Posted on June 18th, 2009 at 10:23 by John Sinteur in category: Funny!, If you're in marketing, kill yourself, Pastafarian News

unfortunateadplacement


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Healthcare CEOs Shoot Themselves in the Foot

Posted on June 18th, 2009 at 9:51 by John Sinteur in category: News

[Quote:]

The sister of an Illinois man who died of lymphoma said his policy was rescinded for the failure to report a possible aneurysm and gallstones that his physician noted in his chart but did not discuss with him.

….Late in the hearing, [Bart] Stupak, the committee chairman, put the executives on the spot. Stupak asked each of them whether he would at least commit his company to immediately stop rescissions except where they could show “intentional fraud.”

The answer from all three executives: “No.”

Rep. John Dingell (D-Mich.) said that a public insurance plan should be a part of any overhaul because it would force private companies to treat consumers fairly or risk losing them. “This is precisely why we need a public option,” Dingell said.


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Suitcase With $134 Billion Puts Dollar on Edge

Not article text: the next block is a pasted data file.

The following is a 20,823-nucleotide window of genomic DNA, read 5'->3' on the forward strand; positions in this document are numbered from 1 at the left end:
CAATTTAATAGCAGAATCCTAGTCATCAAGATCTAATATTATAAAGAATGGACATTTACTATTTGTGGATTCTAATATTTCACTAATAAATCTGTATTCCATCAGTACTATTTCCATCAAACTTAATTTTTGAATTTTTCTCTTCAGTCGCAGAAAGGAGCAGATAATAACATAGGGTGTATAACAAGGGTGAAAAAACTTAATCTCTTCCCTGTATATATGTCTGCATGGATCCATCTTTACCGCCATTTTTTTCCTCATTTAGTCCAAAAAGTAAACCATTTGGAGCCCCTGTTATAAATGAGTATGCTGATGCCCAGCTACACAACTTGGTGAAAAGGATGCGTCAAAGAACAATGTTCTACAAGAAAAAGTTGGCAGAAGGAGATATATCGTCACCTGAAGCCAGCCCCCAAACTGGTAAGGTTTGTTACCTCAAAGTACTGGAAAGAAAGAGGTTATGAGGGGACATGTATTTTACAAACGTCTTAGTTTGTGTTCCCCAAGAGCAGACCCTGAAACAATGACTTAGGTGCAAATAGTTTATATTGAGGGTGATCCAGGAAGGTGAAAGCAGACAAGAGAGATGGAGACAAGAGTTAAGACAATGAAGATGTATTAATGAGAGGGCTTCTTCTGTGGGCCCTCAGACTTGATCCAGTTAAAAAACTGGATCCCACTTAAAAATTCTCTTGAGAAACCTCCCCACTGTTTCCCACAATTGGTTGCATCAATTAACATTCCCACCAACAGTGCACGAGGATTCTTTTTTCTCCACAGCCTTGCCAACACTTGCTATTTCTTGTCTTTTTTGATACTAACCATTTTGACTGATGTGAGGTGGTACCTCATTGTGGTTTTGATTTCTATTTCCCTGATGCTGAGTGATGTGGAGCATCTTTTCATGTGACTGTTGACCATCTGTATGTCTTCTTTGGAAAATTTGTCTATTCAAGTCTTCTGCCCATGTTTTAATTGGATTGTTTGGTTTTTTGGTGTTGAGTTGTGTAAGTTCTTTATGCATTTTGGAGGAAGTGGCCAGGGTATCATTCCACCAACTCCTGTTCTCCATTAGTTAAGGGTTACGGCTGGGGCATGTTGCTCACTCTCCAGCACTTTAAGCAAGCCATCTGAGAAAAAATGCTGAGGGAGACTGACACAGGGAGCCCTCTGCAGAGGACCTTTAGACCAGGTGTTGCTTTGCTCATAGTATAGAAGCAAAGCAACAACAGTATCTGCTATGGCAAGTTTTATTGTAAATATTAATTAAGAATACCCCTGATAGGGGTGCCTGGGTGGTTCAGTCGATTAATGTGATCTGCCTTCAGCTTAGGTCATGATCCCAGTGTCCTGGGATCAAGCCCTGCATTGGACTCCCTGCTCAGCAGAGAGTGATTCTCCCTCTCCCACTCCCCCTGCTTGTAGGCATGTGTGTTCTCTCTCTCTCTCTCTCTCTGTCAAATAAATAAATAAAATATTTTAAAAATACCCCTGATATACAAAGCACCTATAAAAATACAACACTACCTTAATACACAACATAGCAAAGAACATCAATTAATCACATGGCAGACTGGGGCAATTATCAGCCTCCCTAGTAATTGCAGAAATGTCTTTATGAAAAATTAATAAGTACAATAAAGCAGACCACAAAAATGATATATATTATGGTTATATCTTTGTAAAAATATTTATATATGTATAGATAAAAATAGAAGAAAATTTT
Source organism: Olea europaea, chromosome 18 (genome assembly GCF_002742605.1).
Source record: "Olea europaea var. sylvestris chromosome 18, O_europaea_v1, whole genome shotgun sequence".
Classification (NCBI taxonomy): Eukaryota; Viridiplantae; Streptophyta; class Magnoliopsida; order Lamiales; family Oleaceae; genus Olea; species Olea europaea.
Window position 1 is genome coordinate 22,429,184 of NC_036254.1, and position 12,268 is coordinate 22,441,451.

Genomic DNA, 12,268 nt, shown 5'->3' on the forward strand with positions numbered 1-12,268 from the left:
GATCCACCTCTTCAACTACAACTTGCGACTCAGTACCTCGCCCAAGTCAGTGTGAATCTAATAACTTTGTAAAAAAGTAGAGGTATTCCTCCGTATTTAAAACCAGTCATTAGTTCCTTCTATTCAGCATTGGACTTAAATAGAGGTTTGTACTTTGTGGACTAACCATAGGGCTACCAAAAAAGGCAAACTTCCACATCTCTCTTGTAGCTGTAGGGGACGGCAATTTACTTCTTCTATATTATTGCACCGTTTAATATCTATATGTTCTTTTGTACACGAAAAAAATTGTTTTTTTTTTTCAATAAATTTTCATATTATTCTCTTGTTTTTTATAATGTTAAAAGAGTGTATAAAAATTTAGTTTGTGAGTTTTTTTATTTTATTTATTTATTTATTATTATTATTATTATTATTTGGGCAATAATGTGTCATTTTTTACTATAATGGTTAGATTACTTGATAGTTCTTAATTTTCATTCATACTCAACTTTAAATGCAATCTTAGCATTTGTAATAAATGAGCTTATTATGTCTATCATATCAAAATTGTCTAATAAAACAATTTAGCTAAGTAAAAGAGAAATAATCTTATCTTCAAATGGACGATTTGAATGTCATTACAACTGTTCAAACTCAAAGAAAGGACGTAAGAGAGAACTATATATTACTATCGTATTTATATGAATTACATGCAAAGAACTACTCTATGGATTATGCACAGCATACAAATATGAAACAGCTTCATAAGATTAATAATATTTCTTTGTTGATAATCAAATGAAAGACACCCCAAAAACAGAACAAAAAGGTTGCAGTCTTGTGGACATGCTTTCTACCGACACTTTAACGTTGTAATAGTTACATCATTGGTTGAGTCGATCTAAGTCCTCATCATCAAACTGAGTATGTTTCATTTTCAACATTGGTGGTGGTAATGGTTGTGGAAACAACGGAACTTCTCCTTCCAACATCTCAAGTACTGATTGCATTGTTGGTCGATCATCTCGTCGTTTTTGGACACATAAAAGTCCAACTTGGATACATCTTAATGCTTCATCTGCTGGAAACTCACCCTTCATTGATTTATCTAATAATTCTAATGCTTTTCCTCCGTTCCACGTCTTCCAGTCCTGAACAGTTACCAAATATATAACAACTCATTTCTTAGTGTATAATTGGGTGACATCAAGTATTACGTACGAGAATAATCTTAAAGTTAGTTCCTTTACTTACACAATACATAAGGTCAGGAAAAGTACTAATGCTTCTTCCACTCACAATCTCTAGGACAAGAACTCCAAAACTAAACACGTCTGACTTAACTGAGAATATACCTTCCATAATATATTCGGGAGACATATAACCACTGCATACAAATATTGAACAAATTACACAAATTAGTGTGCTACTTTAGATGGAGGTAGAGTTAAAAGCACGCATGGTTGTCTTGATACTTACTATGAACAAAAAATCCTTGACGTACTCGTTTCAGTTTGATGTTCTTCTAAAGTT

Posted on June 18th, 2009 at 9:39 by John Sinteur in category: News

[Quote:]

Two Japanese men are detained in Italy after allegedly attempting to take $134 billion worth of U.S. bonds over the border into Switzerland. Details are maddeningly sketchy, so naturally the global rumor mill is kicking into high gear.

Are these would-be smugglers agents of Kim Jong Il stashing North Korea’s cash in a Swiss vault? Bagmen for Nigerian Internet scammers? Was the money meant for terrorists looking to buy nuclear warheads? Is Japan dumping its dollars secretly? Are the bonds real or counterfeit?

The implications of the securities being legitimate would be bigger than investors may realize. At a minimum, it would suggest that the U.S. risks losing control over its monetary supply on a massive scale.

[..]

Counterfeit $100 bills are one thing; two guys with undeclared bonds including 249 certificates worth $500 million and 10 “Kennedy bonds” of $1 billion each is quite another.